The following story, Lambs bring hope for troubled farmer, was reported by Ananova on 23rd December 2001, and also in various other newspapers. [The pictures are not from Ananova.]
The unexpected birth of two new lambs has brought hope after a "nightmare" year for the owner of a flock of Britain's oldest sheep breeds.
Smallholder Moira Linaker has spent 2001 battling the authorities and worrying about foot-and-mouth disease.
It has ravaged the countryside around her Cumbrian farm where she keeps 17 rare Ryland sheep and 23 crossbreeds.
The 60-year-old said the birth of two lambs was "symbolic" of new hope after so many died this year.
Their arrival, however, was a complete surprise to the experienced breeder who fought the government to keep her pets alive as millions of animals were culled in the wake of the virus outbreak.
Mrs Linaker said: "I don't know if it was an immaculate conception or what."
She said the mother and father of the newborns - crossbreed Suffolks - had been kept separately but that the ewe probably leapt a fence to get to the ram.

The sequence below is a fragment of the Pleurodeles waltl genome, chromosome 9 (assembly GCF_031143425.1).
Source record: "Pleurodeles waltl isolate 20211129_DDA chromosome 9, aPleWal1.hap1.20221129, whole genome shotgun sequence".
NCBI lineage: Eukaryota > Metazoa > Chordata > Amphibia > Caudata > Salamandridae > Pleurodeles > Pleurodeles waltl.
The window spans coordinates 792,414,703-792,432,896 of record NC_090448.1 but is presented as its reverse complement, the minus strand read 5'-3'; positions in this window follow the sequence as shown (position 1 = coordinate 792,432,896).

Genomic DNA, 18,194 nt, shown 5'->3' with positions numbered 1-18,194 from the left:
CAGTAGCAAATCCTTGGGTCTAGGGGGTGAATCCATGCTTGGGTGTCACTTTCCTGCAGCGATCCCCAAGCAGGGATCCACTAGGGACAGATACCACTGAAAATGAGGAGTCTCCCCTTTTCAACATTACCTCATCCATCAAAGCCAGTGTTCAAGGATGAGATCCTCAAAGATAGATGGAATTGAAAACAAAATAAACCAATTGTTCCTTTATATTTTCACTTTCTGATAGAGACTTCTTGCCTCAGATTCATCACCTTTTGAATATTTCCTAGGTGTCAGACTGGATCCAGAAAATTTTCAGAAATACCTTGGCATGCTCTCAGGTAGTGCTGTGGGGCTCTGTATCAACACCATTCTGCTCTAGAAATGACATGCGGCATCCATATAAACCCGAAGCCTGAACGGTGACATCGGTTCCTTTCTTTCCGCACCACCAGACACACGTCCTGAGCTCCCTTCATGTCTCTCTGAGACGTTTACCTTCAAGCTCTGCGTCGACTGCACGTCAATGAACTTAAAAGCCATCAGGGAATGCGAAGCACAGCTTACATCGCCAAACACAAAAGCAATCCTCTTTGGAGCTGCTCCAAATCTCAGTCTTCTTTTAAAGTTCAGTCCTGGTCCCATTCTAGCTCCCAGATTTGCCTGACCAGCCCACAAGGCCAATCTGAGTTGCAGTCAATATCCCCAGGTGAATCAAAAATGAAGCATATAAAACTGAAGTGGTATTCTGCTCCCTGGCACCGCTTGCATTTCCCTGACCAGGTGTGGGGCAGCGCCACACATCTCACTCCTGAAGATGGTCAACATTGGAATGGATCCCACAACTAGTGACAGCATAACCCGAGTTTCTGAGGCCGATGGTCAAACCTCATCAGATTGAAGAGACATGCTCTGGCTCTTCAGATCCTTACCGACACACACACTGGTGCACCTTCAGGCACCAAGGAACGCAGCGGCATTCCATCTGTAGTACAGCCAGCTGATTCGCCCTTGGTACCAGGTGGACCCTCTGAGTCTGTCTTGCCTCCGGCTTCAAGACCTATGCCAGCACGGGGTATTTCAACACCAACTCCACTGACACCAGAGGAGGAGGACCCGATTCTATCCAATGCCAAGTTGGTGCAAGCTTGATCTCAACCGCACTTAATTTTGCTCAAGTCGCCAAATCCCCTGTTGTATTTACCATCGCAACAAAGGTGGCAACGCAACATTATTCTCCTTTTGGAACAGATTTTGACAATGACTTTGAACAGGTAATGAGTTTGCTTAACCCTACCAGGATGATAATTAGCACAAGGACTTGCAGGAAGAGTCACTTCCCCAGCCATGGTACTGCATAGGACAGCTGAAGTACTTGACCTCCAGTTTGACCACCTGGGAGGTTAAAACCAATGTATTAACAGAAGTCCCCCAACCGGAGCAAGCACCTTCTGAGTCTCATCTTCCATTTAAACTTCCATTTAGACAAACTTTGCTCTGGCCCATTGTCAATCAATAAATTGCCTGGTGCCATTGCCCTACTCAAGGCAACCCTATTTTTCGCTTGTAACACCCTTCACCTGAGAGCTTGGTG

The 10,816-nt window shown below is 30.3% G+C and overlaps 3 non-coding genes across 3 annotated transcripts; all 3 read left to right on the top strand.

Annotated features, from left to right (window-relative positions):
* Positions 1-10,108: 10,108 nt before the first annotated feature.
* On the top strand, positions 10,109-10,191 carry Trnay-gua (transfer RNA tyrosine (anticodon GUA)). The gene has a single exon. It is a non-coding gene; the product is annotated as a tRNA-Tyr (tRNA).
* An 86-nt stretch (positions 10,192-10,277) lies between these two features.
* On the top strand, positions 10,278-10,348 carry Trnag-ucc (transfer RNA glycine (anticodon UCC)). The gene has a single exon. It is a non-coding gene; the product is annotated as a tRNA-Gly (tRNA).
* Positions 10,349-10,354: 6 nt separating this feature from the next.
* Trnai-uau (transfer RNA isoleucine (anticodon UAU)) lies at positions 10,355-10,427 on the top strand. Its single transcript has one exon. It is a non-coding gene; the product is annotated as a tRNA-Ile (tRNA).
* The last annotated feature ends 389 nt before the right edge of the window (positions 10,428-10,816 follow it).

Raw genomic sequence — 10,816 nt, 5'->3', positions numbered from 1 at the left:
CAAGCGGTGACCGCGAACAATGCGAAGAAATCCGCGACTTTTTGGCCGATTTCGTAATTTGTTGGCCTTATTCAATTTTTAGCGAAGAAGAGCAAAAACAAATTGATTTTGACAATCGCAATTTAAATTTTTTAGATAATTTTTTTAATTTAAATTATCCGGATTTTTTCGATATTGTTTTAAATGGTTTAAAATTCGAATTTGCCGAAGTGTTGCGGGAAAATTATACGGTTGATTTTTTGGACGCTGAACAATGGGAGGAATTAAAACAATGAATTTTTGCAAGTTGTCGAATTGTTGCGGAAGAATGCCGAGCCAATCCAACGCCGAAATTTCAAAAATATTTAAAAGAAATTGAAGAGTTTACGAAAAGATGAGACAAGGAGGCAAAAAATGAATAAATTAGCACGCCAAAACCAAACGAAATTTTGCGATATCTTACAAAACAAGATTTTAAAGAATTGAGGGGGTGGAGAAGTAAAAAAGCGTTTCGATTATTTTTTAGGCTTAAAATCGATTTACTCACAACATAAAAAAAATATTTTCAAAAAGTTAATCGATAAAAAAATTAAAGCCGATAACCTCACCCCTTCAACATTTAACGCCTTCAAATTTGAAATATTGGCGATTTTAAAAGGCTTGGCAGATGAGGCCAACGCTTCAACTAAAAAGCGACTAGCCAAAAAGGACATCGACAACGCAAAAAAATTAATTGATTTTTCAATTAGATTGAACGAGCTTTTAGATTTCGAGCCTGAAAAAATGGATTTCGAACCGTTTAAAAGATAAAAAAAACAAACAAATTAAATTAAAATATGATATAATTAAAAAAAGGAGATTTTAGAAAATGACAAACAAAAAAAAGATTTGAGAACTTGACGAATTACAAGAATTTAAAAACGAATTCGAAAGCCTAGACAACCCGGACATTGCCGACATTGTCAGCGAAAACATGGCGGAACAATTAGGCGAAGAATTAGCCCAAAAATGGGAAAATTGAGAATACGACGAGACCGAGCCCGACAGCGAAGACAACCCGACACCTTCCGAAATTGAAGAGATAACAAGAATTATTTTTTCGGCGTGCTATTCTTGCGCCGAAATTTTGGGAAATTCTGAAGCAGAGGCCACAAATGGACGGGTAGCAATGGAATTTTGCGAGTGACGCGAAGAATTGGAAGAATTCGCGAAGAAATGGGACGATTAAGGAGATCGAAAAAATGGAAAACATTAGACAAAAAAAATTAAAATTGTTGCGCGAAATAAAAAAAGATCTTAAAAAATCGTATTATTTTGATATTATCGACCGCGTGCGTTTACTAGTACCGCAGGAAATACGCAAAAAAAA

"It's so unusual because farmers here in Cumbria haven't been able to put their rams with their ewes because of movement restrictions," she explained.
Mrs Linaker has received support from around the world backing her stand to protect her flock from being culled.
She barricaded herself on her farm to prevent ministry officials gaining access, and stayed at home for months, fearing her sheep may be slaughtered in her absence if she left.
|Moira, who was looking for a good home for one of these lambs, has now found homes for both of them.|